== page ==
31 thoughts on “When it rains in Kisumu, it pours

  1. Nan says:

    Looks a bit wet in your neck of the woods! 😀

    Liked by 1 person

  2. Scottie says:

    Wow, that looks like one of our Florida hurricanes. What were the wind speeds? Do you have trouble with flash flooding? Best wishes. Hugs


    • makagutu says:

      I have not heard of any flash floods in Kisumu though it does get such heavy torrential rains. I couldn’t tell but the wind was blowing so hard I was worried it may lift up the terminal building

      Liked by 1 person

  3. Eric Alagan says:

    That’s a fierce downpour.
    I’m sitting at my window looking out at the thunderstorm. It has been a wet month in Singapore and will continue through to February/March.
    Peace bro,

    Liked by 1 person

  4. Swarn Gill says:

    Since nobody has said it yet…

    “I bless the rains down in Africa!”

    Liked by 4 people

  5. renudepride says:

    Are you a carpenter? If so, start building an ark! If not, order an inflatable raft via amazon.com! 🙂 Naked hugs!

    Liked by 1 person

  6. nannus says:

    I am happy i was not inside that but seeing and hearing it in a film is nice.


  7. Barry says:

    Not that bad Mak. You can see almost 100 metres 🙂

    When I can’t see as far as the other side of the road from our house (about 25 metres) then it’s heavy. I like really heavy rain where it is so loud on the roof that conversation is difficult or impossible. Then I like to stand on our balcony or take a walk. If there’s a gale and/or lightning and thunder, so much the better. The best high there is 🙂

    I looked up the rainfall averages for Kisumu and was disappointed that it was only 1200 mm. As it’s in the tropics, I was expecting a much higher rainfall. If you want to experience real rain, you need to visit Milford Sound in the Fiordland National Park in Aotearoa New Zealand. There the annual rainfall is around 8000 mm and in 2016 it reached 9250 mm.


    • makagutu says:

      8000mm of rain is a lot of rain. I don’t think there is anywhere in Kenya that experiences anything close.
      Visibility of 25m, that’s heavy. How do you even drive in such a storm?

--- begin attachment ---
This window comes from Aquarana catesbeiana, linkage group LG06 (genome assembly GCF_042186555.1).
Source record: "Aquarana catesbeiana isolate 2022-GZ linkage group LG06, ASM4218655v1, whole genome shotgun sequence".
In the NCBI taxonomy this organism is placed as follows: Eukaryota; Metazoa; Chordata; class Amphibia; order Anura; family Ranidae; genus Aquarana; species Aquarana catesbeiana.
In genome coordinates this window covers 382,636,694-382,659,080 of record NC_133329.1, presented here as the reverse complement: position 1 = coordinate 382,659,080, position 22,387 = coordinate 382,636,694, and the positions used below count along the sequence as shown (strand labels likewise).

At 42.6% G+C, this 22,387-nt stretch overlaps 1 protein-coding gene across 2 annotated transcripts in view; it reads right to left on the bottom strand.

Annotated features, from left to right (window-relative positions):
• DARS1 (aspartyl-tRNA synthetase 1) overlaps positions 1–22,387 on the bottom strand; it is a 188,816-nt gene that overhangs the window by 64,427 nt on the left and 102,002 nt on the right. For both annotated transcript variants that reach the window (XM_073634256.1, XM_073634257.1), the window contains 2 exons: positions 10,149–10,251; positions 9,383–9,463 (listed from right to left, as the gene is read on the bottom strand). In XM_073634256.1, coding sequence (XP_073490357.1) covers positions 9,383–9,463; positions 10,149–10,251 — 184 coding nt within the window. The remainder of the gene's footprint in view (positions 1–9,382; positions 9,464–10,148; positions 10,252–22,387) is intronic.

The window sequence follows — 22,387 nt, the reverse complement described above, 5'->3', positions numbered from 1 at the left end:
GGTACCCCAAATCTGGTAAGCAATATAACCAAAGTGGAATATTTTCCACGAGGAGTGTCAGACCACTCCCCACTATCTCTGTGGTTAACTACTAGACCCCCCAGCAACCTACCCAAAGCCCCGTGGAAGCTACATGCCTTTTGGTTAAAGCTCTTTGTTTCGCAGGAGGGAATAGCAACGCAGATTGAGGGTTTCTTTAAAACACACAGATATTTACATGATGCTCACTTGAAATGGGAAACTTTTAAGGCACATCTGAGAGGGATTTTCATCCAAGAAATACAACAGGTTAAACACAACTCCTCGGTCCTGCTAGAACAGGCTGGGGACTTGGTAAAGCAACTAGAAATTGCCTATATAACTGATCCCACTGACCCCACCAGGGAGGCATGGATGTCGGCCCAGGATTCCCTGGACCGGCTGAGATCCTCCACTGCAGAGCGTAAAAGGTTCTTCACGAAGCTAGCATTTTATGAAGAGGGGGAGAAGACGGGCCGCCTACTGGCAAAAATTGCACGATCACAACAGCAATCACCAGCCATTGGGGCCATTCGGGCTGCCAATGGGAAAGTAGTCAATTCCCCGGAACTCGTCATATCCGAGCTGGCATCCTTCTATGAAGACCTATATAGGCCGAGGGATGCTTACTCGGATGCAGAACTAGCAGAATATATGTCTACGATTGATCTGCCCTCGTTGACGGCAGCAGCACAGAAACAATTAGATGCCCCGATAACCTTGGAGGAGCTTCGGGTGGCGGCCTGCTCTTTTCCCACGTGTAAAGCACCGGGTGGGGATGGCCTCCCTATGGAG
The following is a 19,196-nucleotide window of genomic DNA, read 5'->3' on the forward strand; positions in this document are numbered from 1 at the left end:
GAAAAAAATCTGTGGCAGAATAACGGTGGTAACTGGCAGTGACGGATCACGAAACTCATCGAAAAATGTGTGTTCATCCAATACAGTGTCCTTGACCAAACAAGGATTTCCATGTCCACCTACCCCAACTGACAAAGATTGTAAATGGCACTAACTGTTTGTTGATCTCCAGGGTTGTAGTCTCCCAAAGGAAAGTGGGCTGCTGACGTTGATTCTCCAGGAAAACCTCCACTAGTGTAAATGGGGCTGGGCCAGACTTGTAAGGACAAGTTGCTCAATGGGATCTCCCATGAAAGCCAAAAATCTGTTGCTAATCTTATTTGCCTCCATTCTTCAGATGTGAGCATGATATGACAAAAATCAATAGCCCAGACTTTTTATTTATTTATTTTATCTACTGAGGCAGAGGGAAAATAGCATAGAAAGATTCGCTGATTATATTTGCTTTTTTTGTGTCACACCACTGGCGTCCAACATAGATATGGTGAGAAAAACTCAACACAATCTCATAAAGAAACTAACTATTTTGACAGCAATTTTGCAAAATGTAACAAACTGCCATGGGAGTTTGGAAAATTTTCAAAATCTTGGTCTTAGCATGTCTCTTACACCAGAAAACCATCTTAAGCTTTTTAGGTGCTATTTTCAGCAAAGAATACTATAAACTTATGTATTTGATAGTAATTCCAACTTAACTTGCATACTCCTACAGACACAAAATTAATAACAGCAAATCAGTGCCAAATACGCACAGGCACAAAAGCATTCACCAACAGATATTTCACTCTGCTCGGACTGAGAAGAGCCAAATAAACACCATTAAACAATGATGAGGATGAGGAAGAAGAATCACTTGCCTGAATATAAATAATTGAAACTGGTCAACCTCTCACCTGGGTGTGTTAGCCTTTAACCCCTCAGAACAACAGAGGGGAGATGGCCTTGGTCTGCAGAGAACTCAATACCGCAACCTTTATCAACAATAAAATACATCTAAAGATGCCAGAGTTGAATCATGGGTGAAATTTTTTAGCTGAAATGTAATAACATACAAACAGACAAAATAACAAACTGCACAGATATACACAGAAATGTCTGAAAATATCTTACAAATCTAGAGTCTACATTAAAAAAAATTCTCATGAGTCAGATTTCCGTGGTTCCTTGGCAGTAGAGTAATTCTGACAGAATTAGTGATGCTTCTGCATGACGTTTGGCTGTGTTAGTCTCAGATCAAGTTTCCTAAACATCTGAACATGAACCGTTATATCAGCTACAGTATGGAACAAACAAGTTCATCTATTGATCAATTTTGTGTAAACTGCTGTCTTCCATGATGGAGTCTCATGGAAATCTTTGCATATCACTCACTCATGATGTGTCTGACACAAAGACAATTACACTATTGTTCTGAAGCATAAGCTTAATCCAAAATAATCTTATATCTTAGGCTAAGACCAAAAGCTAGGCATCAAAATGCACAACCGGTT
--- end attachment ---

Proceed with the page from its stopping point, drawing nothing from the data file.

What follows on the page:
Liked by 1 person

      • Barry says:

        How do you even drive in such a storm? very carefully. Alternatively, you don’t.

        To be honest, I slightly exaggerated. Not about the distance of visibility – that occurs once or twice every year. The weather depicted in the video is quite typical of storms here, and while we would describe it as heavy rain, it’s really nothing exceptional (unless the airport terminal had its roof blown off).

        The worst downpour I ever experienced was one afternoon back in the 1970’s when I was driving back from a job several hours away from home. Suddenly I was hit by what seemed to be a wall of water. It felt like I had driven into a waterfall. I honestly could not see the front of the car, nor the side of the road. Fortunately I was on a straight piece of road with a wide verge. I slowed down as fast as I could, keeping in mind that there was another car not too far behind, until I was going slow enough to safely feel my way off the road and onto the verge and well off the carriageway. I’m not prone to moments of panic, but from the moment I realised I was driving blind, until I had been stopped long enough to know the following car wasn’t going to run into me at high speed, I was terrified not my usual calm self.


        • makagutu says:

          Kisumu being by the lake side receives some heavy downpour. I remember someday I was going to the airport and it started raining and i took close to 15 minutes to cover a distance of less than 2km as I couldn’t see a thing beyond the hood of the car.

          But such blinding rain can be a scare, worse is if it is at night


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